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NK's Two Reps Vote on Opposite Sides of Same-Sex Marriage Bill

Rep. Craven supported the measure while Rep. Costa voted against a bill legalizing same-sex marriage in Rhode Island.

 

Thursday evening, the Rhode Island House of Representatives made history by passing a bill that would make same-sex marriage legal in Rhode Island. The measure passed 51-19. North Kingstown's two state representatives voted on opposite sides of the issue, with Rep. Doreen Costa (R – North Kingstown, Exeter) against it and Rep. Robert Craven, Sr. (D – North Kingstown) supporting it.

Costa said she voted against the bill because of correspondence from her constituents that heavily opposed the redefinition of marriage and the passage of a law allowing same-sex marriage.

"The mass amount of phone calls in opposition from my district were more than I expected," said Costa. "It was about 3-1 against it."

Despite her vote, Costa said she believes that same-sex couples "should have every single right we have." However, she did not believe that the government should be intervening in the matter and the matter should have gone out to the voters.

"I think the people should have decided this," said Costa. "I don't think 75 representatives in the House had any business in voting on this."

Costa added that she's happy the vote is behind them and that she and other representatives can focus on bill regarding the economy, job creation, etc.

The bill now goes to the State Senate for a vote. A date for vote has yet to be scheduled.

At the time of this posting, Rep. Craven had not returned our request for a statement regarding the vote. Check back later for updates.

Carol McKenna January 25, 2013 at 01:37 PM
To Rep Costa - Rights are not supposed to be voted on, thats why they are called RIGHTS.
Mike Burt January 25, 2013 at 02:04 PM
This is a civil right...not a matter of legislation. To deny anyone their rights in this country to freely express themselves potentially harms us all. If we suddenly have the rights to deny one group and not another, what is there to say that your rights will not be next. That said the sad fact remains that freedom is never given it is won through struggle. Hopefully this struggle will be over soon.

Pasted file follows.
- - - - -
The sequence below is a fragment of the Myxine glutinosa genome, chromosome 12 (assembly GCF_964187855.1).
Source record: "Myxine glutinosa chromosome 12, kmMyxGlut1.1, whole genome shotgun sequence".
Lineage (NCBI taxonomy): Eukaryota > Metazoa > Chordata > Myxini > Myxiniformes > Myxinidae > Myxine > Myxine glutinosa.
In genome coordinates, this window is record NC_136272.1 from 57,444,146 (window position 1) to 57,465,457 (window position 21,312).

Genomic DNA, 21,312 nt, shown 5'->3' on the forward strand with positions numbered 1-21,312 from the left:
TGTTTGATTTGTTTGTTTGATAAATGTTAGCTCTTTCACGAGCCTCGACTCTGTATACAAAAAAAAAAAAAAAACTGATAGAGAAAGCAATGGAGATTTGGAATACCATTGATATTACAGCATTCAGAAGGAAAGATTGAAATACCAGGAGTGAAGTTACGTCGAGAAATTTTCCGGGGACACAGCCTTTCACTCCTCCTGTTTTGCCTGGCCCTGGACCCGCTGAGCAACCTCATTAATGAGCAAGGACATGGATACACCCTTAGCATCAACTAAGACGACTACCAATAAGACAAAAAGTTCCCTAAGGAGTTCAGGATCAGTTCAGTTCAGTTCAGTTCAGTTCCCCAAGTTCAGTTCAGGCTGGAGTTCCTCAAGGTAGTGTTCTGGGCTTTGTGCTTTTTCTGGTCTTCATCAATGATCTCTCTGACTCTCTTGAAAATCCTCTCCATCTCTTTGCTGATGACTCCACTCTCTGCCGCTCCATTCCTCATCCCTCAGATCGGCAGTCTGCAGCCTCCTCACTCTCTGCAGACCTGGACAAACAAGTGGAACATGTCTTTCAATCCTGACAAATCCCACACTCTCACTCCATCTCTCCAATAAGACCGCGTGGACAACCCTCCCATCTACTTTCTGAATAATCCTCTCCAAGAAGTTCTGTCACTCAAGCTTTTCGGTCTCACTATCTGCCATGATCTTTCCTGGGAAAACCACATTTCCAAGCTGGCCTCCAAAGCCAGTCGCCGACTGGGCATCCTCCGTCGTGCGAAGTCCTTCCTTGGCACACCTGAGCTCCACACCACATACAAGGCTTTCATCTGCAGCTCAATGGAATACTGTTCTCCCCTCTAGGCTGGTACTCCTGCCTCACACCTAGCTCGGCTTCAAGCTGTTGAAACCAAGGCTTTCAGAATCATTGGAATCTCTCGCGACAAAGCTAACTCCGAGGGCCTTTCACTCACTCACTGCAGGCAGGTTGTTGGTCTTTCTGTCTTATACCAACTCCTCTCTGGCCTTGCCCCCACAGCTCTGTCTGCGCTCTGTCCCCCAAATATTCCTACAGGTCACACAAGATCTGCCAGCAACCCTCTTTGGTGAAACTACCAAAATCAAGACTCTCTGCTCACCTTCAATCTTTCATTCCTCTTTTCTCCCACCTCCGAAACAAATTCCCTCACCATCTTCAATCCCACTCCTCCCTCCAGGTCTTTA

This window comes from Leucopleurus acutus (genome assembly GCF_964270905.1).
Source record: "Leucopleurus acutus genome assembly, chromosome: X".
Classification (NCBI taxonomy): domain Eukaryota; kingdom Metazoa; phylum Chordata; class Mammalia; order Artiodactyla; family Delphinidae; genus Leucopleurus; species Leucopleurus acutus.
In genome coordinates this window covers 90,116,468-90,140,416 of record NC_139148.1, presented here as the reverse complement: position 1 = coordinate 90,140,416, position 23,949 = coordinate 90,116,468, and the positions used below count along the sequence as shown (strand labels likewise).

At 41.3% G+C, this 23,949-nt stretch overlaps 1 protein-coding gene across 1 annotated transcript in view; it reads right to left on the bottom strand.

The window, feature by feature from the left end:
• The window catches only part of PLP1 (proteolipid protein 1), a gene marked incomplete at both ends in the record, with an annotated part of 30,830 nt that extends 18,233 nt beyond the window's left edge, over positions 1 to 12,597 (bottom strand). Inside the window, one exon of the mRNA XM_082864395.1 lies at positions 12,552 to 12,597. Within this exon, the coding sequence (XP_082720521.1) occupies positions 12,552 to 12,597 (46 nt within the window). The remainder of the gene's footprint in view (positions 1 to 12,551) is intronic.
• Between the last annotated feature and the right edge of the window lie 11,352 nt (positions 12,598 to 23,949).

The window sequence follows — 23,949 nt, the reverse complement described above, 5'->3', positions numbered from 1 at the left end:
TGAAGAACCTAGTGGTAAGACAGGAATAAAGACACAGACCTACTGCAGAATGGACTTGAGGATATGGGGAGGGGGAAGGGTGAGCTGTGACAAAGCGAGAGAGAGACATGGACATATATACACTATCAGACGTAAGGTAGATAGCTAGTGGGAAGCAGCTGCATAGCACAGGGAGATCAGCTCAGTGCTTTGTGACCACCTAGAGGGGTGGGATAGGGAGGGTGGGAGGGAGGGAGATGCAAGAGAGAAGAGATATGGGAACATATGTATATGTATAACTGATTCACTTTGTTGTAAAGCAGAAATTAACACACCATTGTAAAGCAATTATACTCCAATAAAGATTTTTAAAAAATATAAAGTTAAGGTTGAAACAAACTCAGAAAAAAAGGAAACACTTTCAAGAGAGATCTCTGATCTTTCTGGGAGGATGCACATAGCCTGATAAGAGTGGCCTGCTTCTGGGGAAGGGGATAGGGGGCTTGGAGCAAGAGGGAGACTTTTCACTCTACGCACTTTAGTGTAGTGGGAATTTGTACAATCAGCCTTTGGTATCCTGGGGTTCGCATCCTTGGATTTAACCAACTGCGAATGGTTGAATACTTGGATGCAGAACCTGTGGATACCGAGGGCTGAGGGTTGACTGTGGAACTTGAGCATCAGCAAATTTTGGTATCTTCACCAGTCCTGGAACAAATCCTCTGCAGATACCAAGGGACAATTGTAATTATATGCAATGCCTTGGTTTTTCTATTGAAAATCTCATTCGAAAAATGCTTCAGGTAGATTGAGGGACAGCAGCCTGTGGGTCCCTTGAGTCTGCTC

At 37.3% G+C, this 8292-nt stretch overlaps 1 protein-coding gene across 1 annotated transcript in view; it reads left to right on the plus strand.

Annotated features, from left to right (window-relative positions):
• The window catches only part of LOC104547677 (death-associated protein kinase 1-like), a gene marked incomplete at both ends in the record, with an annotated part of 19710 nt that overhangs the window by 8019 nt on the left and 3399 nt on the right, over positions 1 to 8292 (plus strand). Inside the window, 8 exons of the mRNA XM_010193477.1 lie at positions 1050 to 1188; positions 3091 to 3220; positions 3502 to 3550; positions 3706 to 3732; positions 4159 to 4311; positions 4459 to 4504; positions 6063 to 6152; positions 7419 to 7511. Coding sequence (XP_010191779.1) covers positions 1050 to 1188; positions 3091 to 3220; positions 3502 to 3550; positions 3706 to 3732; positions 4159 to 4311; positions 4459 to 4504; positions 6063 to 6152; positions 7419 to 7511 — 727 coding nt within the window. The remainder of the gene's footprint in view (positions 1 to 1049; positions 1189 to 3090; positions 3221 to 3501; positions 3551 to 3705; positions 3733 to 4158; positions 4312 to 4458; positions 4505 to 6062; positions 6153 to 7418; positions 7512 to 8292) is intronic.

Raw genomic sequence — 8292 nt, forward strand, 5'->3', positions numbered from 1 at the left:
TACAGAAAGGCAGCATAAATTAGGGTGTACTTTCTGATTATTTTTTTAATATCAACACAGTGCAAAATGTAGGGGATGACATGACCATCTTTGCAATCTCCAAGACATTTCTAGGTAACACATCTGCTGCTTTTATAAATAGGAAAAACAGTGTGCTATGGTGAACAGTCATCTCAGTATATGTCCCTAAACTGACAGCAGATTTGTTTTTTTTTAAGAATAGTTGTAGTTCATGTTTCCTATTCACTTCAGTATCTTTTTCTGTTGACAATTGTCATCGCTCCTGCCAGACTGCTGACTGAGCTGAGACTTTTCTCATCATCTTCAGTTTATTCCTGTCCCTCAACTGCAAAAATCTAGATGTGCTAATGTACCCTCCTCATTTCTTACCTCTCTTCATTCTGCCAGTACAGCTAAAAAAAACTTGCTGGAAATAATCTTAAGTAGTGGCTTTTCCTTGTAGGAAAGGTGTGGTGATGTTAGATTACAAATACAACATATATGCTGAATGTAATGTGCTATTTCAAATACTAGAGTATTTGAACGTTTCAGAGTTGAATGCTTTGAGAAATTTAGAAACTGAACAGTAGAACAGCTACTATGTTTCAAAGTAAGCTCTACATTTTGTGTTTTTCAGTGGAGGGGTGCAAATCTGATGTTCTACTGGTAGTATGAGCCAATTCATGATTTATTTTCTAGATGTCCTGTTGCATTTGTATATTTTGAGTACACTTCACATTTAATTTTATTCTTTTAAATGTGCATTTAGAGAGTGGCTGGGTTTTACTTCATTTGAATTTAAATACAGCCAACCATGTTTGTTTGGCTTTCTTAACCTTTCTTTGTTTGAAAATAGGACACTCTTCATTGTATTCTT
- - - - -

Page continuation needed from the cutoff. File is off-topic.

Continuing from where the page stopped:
Ed Renehan January 25, 2013 at 04:36 PM
Costa's vote was predictable but, thankfully in this case, also irrelevant. The Tea Partyers want government out of everything except our bedrooms.
Politics Sheriff of NK January 25, 2013 at 05:12 PM
If it was a RIGHT, then why would laws need to be passed to allow it, when someone could have taken it to the courts and established it as a RIGHT. Get your facts straight. Ed, Costa's vote is not irrelevant, any more than yours is on Nov 4. How arrogant a statement. wow
Ray Aldrich January 25, 2013 at 06:52 PM
You are absolutely right! The Constitution guarantees equal protection under the law.
Ray Aldrich January 25, 2013 at 06:57 PM
Try reading the actual Constitution. Find the phrase "equal protection of the laws." Marriage is a legal status.
Pam January 25, 2013 at 07:03 PM
Rep. Costa, now that this is over in the House, are you resubmitting the bus-monitor bill this year? I think in the last couple of years, it was established that any district that wanted the bus driver to be able to see kids outside the bus better could outfit their buses with new technology that would be far less expensive than having bus monitors doing the looking.
Ed Renehan January 25, 2013 at 07:58 PM